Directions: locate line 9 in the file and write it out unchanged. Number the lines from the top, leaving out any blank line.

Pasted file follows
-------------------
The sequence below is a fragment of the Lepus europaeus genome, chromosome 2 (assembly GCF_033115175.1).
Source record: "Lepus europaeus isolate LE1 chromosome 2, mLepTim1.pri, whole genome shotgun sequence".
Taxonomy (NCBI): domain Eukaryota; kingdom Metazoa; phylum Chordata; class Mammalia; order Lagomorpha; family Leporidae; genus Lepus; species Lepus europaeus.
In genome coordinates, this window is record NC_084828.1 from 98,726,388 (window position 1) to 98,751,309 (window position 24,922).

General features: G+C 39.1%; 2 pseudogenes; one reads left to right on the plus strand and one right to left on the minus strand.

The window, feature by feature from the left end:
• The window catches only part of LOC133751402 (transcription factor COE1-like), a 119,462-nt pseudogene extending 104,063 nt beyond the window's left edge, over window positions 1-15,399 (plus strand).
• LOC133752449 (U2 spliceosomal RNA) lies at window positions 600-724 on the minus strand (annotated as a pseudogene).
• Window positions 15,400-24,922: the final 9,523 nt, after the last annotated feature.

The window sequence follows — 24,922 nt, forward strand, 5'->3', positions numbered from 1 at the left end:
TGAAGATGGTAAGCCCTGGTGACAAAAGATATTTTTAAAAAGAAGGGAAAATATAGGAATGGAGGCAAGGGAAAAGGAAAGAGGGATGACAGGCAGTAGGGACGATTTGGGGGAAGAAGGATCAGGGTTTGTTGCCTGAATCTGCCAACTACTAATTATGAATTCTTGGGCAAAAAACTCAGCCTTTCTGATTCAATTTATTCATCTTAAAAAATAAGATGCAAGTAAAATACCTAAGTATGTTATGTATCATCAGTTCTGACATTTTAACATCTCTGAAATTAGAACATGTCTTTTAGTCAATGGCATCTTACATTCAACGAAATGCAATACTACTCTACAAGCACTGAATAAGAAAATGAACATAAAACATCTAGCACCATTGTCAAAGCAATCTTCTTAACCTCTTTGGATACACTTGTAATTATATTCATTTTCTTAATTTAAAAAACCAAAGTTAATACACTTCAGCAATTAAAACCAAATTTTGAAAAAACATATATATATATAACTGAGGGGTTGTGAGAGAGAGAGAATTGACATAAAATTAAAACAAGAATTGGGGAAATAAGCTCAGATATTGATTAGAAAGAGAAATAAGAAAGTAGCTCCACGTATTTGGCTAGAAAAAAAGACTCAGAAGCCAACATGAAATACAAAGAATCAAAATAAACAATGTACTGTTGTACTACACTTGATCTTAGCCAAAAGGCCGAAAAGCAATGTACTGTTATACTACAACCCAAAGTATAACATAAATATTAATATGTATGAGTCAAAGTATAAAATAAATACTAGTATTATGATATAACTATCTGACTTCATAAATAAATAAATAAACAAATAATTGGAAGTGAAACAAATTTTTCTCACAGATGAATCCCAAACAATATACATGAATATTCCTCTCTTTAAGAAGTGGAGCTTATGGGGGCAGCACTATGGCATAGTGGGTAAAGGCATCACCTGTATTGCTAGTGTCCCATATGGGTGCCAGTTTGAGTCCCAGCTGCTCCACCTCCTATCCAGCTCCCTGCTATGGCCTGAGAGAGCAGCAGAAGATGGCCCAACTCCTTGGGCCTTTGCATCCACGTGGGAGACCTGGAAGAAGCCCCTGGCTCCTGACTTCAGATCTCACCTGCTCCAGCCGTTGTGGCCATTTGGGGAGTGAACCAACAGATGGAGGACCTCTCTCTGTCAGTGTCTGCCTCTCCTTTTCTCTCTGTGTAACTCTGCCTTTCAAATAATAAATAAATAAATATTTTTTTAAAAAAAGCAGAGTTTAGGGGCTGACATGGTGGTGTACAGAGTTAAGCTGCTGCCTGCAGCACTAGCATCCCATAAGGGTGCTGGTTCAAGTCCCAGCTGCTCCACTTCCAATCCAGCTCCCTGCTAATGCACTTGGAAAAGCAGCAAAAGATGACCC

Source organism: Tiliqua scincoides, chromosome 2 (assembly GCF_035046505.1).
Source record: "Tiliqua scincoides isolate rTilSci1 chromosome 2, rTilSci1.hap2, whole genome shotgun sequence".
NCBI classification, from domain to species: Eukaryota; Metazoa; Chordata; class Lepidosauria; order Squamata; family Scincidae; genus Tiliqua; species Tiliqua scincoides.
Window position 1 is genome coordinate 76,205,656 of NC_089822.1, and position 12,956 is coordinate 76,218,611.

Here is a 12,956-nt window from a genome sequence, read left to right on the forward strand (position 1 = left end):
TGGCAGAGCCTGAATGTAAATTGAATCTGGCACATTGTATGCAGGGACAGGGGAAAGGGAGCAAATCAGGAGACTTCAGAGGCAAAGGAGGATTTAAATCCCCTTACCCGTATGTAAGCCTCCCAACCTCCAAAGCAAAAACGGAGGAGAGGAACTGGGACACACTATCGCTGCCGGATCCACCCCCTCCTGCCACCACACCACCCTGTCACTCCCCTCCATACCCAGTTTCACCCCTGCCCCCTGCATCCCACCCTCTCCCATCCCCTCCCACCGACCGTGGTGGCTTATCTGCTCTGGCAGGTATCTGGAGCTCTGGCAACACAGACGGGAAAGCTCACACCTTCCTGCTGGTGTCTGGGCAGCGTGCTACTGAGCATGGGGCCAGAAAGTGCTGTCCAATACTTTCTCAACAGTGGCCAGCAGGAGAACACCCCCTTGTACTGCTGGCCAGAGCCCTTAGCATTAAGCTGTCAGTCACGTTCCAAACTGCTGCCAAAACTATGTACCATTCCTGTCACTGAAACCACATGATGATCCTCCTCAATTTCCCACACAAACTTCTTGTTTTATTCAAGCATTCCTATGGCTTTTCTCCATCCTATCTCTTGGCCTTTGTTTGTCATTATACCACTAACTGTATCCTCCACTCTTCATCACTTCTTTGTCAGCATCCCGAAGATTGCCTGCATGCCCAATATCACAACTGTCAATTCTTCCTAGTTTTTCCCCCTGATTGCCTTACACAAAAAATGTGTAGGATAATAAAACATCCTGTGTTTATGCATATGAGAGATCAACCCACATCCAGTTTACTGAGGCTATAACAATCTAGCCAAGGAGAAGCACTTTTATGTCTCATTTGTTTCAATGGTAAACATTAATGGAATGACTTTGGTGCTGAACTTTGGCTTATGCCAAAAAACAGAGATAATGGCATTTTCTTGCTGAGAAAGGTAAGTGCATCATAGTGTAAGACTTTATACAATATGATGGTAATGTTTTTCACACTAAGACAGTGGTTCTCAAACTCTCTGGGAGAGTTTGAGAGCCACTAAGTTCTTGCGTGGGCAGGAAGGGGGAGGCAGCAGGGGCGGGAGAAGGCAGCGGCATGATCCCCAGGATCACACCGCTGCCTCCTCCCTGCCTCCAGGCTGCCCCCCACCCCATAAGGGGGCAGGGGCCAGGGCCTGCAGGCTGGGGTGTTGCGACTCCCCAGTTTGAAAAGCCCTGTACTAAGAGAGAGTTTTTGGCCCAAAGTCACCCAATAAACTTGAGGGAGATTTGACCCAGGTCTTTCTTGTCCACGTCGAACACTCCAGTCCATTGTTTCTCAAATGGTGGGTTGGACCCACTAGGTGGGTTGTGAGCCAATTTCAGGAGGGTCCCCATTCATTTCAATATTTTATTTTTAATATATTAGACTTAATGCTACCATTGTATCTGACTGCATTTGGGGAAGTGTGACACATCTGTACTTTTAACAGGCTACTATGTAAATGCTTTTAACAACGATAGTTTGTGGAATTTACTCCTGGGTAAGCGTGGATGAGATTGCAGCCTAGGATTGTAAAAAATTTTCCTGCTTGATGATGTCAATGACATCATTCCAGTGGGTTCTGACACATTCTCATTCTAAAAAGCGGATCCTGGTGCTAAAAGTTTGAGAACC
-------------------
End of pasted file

• Window positions 15,400-24,922: the final 9,523 nt, after the last annotated feature.